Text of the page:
JAKARTA – The decision by the Indonesian government to waive fees for micro and small enterprises (MSEs) to help them afford halal certification will cost the state 6 trillion rupiah ($433.18 million) over four years.
The head of the country’s halal certification agency BPJPH, Prof Sukoso, told Salaam Gateway he proposed the 6 trillion rupiah to cover the “zero tariff” programme during his meeting on Thursday (Jan 9) with finance minister Sri Mulyani Indrawati and Vice President Ma’ruf Amin.
The “zero tariff” programme means the government will cover the operational and administrative costs, such as transportation, related to the work of BPJPH and its appointed agents with regards MSEs.
“Nobody will volunteer to work the process of halal certification if there’s no transportation fee. That’s why the subsidy is important,” Prof Sukoso told Salaam Gateway.
The subsidy budget should be enough to cover the process of halal certification for more than 5 million MSEs in the next four years, said Prof Sukoso.
The 6 trillion rupiah that will come out of the state budget is based on the average fee for each micro and small business, from around 500,000 rupiah to 1.5 million rupiah, multiplied by 1 million MSEs a year.
“We want to cover halal certification for at least 1 million micro and small enterprises per year, [which means] around 1 trillion rupiah are needed from the subsidy budget, or around 6 trillion rupiah for four years of BPJPH operations,” said Prof Sukoso.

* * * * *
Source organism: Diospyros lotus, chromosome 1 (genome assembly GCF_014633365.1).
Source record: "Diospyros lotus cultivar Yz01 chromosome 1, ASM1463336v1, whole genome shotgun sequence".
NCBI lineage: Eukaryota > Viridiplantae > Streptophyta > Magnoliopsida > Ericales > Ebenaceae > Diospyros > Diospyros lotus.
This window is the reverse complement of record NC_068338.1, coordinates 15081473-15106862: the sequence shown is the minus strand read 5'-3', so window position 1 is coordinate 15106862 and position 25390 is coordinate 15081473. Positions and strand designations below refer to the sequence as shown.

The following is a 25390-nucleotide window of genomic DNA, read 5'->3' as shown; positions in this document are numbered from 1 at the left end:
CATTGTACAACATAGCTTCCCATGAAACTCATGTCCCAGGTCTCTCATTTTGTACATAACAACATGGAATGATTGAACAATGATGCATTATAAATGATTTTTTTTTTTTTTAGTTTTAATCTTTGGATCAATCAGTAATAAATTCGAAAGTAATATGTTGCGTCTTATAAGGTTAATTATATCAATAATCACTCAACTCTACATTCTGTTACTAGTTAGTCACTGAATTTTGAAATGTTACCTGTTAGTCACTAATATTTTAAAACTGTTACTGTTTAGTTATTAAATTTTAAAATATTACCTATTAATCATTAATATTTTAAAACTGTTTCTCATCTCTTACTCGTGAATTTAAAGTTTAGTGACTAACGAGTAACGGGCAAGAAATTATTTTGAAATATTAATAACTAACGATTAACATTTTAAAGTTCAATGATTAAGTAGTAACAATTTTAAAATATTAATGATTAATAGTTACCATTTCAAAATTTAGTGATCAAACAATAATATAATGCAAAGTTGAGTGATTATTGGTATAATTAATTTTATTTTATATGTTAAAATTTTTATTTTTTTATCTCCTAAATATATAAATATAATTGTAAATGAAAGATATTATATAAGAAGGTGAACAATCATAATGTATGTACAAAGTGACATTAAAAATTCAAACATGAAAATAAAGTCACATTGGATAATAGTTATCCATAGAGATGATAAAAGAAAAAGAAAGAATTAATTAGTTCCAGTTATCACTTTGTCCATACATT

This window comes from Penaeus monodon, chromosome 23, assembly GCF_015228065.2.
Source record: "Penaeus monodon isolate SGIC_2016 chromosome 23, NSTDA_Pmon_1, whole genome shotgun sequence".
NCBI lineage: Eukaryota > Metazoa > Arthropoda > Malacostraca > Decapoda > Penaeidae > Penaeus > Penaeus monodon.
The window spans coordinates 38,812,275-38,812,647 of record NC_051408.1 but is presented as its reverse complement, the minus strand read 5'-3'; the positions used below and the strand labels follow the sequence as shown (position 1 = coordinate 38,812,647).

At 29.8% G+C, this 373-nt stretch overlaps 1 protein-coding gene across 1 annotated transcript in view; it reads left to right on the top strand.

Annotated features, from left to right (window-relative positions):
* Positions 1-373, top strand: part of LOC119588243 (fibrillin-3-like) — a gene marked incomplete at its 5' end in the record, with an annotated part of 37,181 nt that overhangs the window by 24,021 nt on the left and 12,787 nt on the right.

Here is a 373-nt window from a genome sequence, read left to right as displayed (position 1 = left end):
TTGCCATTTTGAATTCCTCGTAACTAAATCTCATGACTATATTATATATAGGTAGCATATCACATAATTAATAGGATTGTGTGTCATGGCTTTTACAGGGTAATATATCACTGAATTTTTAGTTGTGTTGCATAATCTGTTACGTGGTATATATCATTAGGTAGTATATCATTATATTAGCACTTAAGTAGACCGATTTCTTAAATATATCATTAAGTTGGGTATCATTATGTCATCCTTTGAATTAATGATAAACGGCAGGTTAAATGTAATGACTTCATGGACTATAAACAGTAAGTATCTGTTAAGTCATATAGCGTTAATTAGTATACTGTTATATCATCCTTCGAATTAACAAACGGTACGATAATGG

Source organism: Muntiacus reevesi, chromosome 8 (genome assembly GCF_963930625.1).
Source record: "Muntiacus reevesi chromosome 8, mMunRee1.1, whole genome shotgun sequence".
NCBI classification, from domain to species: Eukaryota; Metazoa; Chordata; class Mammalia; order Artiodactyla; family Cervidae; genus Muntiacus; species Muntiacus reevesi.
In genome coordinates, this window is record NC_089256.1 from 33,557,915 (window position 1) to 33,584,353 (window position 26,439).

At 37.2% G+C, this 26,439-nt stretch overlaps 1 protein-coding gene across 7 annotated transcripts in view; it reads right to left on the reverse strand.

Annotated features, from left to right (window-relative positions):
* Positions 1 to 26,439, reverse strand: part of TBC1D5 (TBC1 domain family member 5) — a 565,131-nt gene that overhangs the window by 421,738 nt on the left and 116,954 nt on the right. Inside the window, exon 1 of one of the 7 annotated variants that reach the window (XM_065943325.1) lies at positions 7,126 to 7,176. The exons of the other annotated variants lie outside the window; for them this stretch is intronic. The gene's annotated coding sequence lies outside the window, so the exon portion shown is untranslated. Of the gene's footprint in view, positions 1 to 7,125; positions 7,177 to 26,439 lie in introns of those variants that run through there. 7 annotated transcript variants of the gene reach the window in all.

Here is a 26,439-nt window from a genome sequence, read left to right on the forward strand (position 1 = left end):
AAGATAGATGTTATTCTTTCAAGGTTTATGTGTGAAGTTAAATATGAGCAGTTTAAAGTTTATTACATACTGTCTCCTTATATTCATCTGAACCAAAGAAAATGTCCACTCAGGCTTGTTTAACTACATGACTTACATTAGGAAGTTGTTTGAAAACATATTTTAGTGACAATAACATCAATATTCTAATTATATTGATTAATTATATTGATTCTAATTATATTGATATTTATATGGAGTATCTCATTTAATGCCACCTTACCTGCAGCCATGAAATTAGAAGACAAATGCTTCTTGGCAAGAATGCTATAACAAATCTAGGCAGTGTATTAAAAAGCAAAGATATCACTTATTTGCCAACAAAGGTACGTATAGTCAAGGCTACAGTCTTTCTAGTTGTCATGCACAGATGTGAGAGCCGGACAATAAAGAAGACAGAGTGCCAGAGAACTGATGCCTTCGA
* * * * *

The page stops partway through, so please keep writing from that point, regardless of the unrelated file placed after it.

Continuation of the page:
He estimates that after four years of a valid halal certificate, a micro or small business should be able to make profits and pay normal tariffs of around 1 million rupiah.
The government body hopes that businesses will be able to save around 2,000 rupiah per day, which is equivalent to a parking fee.
“We hope MSEs can grow so that they save 2,000 rupiah per day, or 10,000 rupiah per week, or 40,000 rupiah per month, or 480,000 rupiah per year, equal to 1.9 million rupiah in 4 years of holding a valid halal certificate,” said Prof Sukoso.
BPJPH officially started operations on October 17 as Indonesia’s national body overlooking the mandatory certification of all products that are halal. The authority took over from Islamic clerical body Majelis Ulama Indonesia (MUI) and its LPPOM, the assessment institute for foods, drugs, and cosmetics.
About a month before it started operations BPJPH was criticised by the government’s Ombudsman, which oversees the performance of public services, for being generally unprepared to do its job.
At the operations level, the BPJPH head told Salaam Gateway on Thursday that there is still an inadequate number of halal auditors (LPH) in the regencies and cities.
Prof Sukoso said that ideally, there should be three LPHs in each of the 500 regencies/cities.
He said BPJPH has already spent 500 million rupiah to train 226 halal auditor candidates who still need to be tested by MUI, which has become an appointed agent to pass fatawa and conduct halal testing and auditing.
In addition to subsidising MSEs, the state budget should also cover expenditure for at least 1,000 halal auditors per year, said Prof Sukoso.
($1 = 13, 847 Indonesian rupiah)
(Reporting by Yosi Winosa; Editing by Emmy Abdul Alim firstname.lastname@example.org)
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